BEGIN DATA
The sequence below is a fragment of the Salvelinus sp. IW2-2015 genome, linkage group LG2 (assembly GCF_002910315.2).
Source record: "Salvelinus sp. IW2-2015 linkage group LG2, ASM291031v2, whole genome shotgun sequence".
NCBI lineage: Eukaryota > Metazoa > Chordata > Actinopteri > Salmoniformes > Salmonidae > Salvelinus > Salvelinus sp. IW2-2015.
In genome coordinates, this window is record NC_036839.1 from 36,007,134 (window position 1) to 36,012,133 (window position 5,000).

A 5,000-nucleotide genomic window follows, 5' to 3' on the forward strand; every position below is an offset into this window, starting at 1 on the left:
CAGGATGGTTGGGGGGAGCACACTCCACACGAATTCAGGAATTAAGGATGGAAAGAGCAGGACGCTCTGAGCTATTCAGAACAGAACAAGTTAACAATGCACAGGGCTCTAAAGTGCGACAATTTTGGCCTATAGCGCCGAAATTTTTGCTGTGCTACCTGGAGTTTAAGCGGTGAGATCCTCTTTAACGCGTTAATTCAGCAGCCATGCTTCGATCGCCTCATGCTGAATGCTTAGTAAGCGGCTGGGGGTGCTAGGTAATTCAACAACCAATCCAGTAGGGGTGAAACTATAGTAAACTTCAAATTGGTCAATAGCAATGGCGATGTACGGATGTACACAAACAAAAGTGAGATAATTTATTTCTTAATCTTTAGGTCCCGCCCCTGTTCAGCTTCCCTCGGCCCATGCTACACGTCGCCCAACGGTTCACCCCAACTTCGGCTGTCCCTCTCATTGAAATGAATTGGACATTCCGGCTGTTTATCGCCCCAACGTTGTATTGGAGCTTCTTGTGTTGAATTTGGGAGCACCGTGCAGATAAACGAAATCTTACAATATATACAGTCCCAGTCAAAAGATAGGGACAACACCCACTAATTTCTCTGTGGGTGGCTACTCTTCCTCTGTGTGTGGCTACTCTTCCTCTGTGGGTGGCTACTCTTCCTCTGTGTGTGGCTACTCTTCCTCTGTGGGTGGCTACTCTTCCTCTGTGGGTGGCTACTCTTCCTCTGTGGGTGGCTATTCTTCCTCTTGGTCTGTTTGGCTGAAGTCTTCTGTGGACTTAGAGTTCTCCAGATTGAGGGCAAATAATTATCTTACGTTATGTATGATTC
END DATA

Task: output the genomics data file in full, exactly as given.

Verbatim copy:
The sequence below is a fragment of the Salvelinus sp. IW2-2015 genome, linkage group LG2 (assembly GCF_002910315.2).
Source record: "Salvelinus sp. IW2-2015 linkage group LG2, ASM291031v2, whole genome shotgun sequence".
NCBI lineage: Eukaryota > Metazoa > Chordata > Actinopteri > Salmoniformes > Salmonidae > Salvelinus > Salvelinus sp. IW2-2015.
In genome coordinates, this window is record NC_036839.1 from 36,007,134 (window position 1) to 36,012,133 (window position 5,000).

A 5,000-nucleotide genomic window follows, 5' to 3' on the forward strand; every position below is an offset into this window, starting at 1 on the left:
CAGGATGGTTGGGGGGAGCACACTCCACACGAATTCAGGAATTAAGGATGGAAAGAGCAGGACGCTCTGAGCTATTCAGAACAGAACAAGTTAACAATGCACAGGGCTCTAAAGTGCGACAATTTTGGCCTATAGCGCCGAAATTTTTGCTGTGCTACCTGGAGTTTAAGCGGTGAGATCCTCTTTAACGCGTTAATTCAGCAGCCATGCTTCGATCGCCTCATGCTGAATGCTTAGTAAGCGGCTGGGGGTGCTAGGTAATTCAACAACCAATCCAGTAGGGGTGAAACTATAGTAAACTTCAAATTGGTCAATAGCAATGGCGATGTACGGATGTACACAAACAAAAGTGAGATAATTTATTTCTTAATCTTTAGGTCCCGCCCCTGTTCAGCTTCCCTCGGCCCATGCTACACGTCGCCCAACGGTTCACCCCAACTTCGGCTGTCCCTCTCATTGAAATGAATTGGACATTCCGGCTGTTTATCGCCCCAACGTTGTATTGGAGCTTCTTGTGTTGAATTTGGGAGCACCGTGCAGATAAACGAAATCTTACAATATATACAGTCCCAGTCAAAAGATAGGGACAACACCCACTAATTTCTCTGTGGGTGGCTACTCTTCCTCTGTGTGTGGCTACTCTTCCTCTGTGGGTGGCTACTCTTCCTCTGTGTGTGGCTACTCTTCCTCTGTGGGTGGCTACTCTTCCTCTGTGGGTGGCTACTCTTCCTCTGTGGGTGGCTATTCTTCCTCTTGGTCTGTTTGGCTGAAGTCTTCTGTGGACTTAGAGTTCTCCAGATTGAGGGCAAATAATTATCTTACGTTATGTATGATTC